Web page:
A huge collection of nearly 500 ancient Roman and Celtic gold coins worth up to EUR 3 million have been stolen in a raid on a museum in Germany.
Police say 483 coins were taken in the burglary at the Kelten and Roemer (Celtic and Roman) Museum in the middle of the night between 21st and 22nd November.
Investigators are studying CCTV footage from the museum in the town of Manching, in the district of Pfaffenhofen, Bavaria, southern Germany, in the hope of catching the crooks.
The golden hoard – more than 2,000 years old – is the largest Celtic gold find of the last century, discovered 23 years ago in 1999.
They are reportedly worth between EUR 2 and 3 million.
German media report that the museum alarm system did not go off and there was a major power outage in the area but it is currently unclear if the two incidents are connected.
Newsflash obtained a statement from the Bavarian Police on Tuesday, 22nd November, saying: “Unknown perpetrators broke into the Celtic Roman Museum in Manching.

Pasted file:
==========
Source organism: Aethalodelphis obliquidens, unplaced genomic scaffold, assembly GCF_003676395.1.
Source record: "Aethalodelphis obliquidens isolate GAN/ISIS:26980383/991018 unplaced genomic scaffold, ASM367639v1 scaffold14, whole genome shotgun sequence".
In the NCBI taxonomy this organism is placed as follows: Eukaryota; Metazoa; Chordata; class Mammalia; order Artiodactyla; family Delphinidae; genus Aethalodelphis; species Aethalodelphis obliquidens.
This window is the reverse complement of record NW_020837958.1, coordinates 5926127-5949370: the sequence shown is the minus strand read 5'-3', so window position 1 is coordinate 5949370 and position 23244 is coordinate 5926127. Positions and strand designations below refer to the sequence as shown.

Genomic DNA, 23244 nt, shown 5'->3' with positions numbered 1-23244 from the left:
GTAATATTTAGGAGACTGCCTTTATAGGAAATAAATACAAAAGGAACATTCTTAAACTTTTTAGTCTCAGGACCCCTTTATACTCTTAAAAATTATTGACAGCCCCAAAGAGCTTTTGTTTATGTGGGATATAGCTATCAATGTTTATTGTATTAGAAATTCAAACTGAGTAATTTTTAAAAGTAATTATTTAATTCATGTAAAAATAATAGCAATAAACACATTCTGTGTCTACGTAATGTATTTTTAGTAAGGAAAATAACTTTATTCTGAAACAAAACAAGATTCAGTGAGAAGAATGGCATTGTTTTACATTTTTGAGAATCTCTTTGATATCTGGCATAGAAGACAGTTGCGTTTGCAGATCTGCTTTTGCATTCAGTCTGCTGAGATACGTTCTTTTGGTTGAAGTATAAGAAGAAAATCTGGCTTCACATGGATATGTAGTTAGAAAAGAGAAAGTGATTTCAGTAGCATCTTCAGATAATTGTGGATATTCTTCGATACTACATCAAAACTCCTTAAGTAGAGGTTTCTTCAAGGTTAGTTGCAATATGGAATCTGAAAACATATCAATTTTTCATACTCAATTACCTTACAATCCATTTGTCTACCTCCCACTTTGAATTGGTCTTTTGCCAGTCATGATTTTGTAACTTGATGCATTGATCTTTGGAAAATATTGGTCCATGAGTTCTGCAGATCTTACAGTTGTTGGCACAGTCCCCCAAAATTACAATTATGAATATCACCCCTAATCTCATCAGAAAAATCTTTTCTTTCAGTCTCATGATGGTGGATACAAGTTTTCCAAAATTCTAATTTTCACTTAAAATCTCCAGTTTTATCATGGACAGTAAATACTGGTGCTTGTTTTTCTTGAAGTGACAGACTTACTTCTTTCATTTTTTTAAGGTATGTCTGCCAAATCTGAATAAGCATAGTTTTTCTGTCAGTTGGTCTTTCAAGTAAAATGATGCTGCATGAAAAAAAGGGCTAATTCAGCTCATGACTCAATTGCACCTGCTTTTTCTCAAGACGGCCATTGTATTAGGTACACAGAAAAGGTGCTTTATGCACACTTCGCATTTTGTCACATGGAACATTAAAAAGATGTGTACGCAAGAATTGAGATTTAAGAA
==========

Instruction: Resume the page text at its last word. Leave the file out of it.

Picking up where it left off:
“The perpetrators gained access to the exhibition room and deliberately broke open a display case with 483 gold coins.
“The coins were discovered in 1999 during excavations on the site of the Manching oppidum and can be dated to around 100 BC.
“The artefacts, weighing around four kilograms in total, are the largest Celtic gold find of the 20th century.
“The Bavarian State Criminal Police Office (BLKA) has taken over the further investigations under the direction of the public prosecutor’s office in Ingolstadt.
“Further information on the specific course of events cannot be given at this time for reasons of investigation tactics.”
German police have called for witnesses to come forward. They are asking that anyone who noticed any suspicious people near the museum at night contact them.
The investigation is ongoing.
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